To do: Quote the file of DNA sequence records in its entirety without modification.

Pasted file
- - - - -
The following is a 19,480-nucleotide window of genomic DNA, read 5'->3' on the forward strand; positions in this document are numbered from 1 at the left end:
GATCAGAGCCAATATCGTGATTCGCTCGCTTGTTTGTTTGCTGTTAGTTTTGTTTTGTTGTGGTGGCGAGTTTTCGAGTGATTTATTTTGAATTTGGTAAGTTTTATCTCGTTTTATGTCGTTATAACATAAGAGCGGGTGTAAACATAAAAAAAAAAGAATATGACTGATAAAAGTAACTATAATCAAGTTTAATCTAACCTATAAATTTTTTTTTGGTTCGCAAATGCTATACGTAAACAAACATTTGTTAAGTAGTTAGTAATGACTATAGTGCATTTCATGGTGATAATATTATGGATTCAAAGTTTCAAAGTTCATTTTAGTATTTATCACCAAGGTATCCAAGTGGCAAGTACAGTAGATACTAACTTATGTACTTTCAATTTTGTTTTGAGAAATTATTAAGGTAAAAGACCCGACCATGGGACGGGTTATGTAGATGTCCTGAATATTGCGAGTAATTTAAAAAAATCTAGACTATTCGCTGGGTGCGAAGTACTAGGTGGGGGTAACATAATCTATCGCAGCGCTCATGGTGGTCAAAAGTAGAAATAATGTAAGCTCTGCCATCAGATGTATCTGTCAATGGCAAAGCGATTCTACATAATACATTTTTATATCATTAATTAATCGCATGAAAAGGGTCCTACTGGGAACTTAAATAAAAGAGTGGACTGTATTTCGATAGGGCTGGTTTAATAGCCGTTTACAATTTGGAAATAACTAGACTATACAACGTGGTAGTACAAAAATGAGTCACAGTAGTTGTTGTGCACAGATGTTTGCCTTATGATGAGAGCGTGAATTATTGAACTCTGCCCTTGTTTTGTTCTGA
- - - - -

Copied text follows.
The following is a 19,480-nucleotide window of genomic DNA, read 5'->3' on the forward strand; positions in this document are numbered from 1 at the left end:
GATCAGAGCCAATATCGTGATTCGCTCGCTTGTTTGTTTGCTGTTAGTTTTGTTTTGTTGTGGTGGCGAGTTTTCGAGTGATTTATTTTGAATTTGGTAAGTTTTATCTCGTTTTATGTCGTTATAACATAAGAGCGGGTGTAAACATAAAAAAAAAAGAATATGACTGATAAAAGTAACTATAATCAAGTTTAATCTAACCTATAAATTTTTTTTTGGTTCGCAAATGCTATACGTAAACAAACATTTGTTAAGTAGTTAGTAATGACTATAGTGCATTTCATGGTGATAATATTATGGATTCAAAGTTTCAAAGTTCATTTTAGTATTTATCACCAAGGTATCCAAGTGGCAAGTACAGTAGATACTAACTTATGTACTTTCAATTTTGTTTTGAGAAATTATTAAGGTAAAAGACCCGACCATGGGACGGGTTATGTAGATGTCCTGAATATTGCGAGTAATTTAAAAAAATCTAGACTATTCGCTGGGTGCGAAGTACTAGGTGGGGGTAACATAATCTATCGCAGCGCTCATGGTGGTCAAAAGTAGAAATAATGTAAGCTCTGCCATCAGATGTATCTGTCAATGGCAAAGCGATTCTACATAATACATTTTTATATCATTAATTAATCGCATGAAAAGGGTCCTACTGGGAACTTAAATAAAAGAGTGGACTGTATTTCGATAGGGCTGGTTTAATAGCCGTTTACAATTTGGAAATAACTAGACTATACAACGTGGTAGTACAAAAATGAGTCACAGTAGTTGTTGTGCACAGATGTTTGCCTTATGATGAGAGCGTGAATTATTGAACTCTGCCCTTGTTTTGTTCTGA